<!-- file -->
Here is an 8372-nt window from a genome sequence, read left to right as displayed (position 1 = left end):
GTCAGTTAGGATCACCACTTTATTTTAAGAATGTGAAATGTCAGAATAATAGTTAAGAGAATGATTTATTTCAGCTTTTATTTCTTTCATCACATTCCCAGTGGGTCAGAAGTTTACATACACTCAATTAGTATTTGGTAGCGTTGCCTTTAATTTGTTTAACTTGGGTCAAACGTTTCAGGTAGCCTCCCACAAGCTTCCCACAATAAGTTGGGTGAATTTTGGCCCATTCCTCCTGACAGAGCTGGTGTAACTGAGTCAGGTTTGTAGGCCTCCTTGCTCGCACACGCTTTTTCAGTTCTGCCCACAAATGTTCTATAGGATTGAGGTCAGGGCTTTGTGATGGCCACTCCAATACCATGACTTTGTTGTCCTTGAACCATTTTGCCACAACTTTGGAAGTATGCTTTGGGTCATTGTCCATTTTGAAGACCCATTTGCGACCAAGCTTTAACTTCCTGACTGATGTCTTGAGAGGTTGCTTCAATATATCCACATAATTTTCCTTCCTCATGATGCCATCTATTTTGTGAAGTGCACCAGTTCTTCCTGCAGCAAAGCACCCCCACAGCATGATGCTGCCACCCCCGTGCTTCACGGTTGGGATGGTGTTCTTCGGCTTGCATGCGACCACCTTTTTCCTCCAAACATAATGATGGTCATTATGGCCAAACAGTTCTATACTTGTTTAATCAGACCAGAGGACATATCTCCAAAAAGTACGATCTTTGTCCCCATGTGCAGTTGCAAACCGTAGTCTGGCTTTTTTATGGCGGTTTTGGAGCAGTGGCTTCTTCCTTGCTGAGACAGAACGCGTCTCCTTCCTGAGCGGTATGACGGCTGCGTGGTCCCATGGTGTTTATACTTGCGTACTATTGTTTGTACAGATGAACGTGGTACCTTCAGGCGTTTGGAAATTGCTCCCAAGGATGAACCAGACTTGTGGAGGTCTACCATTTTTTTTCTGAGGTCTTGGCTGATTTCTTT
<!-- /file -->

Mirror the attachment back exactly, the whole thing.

Here is an 8372-nt window from a genome sequence, read left to right as displayed (position 1 = left end):
GTCAGTTAGGATCACCACTTTATTTTAAGAATGTGAAATGTCAGAATAATAGTTAAGAGAATGATTTATTTCAGCTTTTATTTCTTTCATCACATTCCCAGTGGGTCAGAAGTTTACATACACTCAATTAGTATTTGGTAGCGTTGCCTTTAATTTGTTTAACTTGGGTCAAACGTTTCAGGTAGCCTCCCACAAGCTTCCCACAATAAGTTGGGTGAATTTTGGCCCATTCCTCCTGACAGAGCTGGTGTAACTGAGTCAGGTTTGTAGGCCTCCTTGCTCGCACACGCTTTTTCAGTTCTGCCCACAAATGTTCTATAGGATTGAGGTCAGGGCTTTGTGATGGCCACTCCAATACCATGACTTTGTTGTCCTTGAACCATTTTGCCACAACTTTGGAAGTATGCTTTGGGTCATTGTCCATTTTGAAGACCCATTTGCGACCAAGCTTTAACTTCCTGACTGATGTCTTGAGAGGTTGCTTCAATATATCCACATAATTTTCCTTCCTCATGATGCCATCTATTTTGTGAAGTGCACCAGTTCTTCCTGCAGCAAAGCACCCCCACAGCATGATGCTGCCACCCCCGTGCTTCACGGTTGGGATGGTGTTCTTCGGCTTGCATGCGACCACCTTTTTCCTCCAAACATAATGATGGTCATTATGGCCAAACAGTTCTATACTTGTTTAATCAGACCAGAGGACATATCTCCAAAAAGTACGATCTTTGTCCCCATGTGCAGTTGCAAACCGTAGTCTGGCTTTTTTATGGCGGTTTTGGAGCAGTGGCTTCTTCCTTGCTGAGACAGAACGCGTCTCCTTCCTGAGCGGTATGACGGCTGCGTGGTCCCATGGTGTTTATACTTGCGTACTATTGTTTGTACAGATGAACGTGGTACCTTCAGGCGTTTGGAAATTGCTCCCAAGGATGAACCAGACTTGTGGAGGTCTACCATTTTTTTTCTGAGGTCTTGGCTGATTTCTTT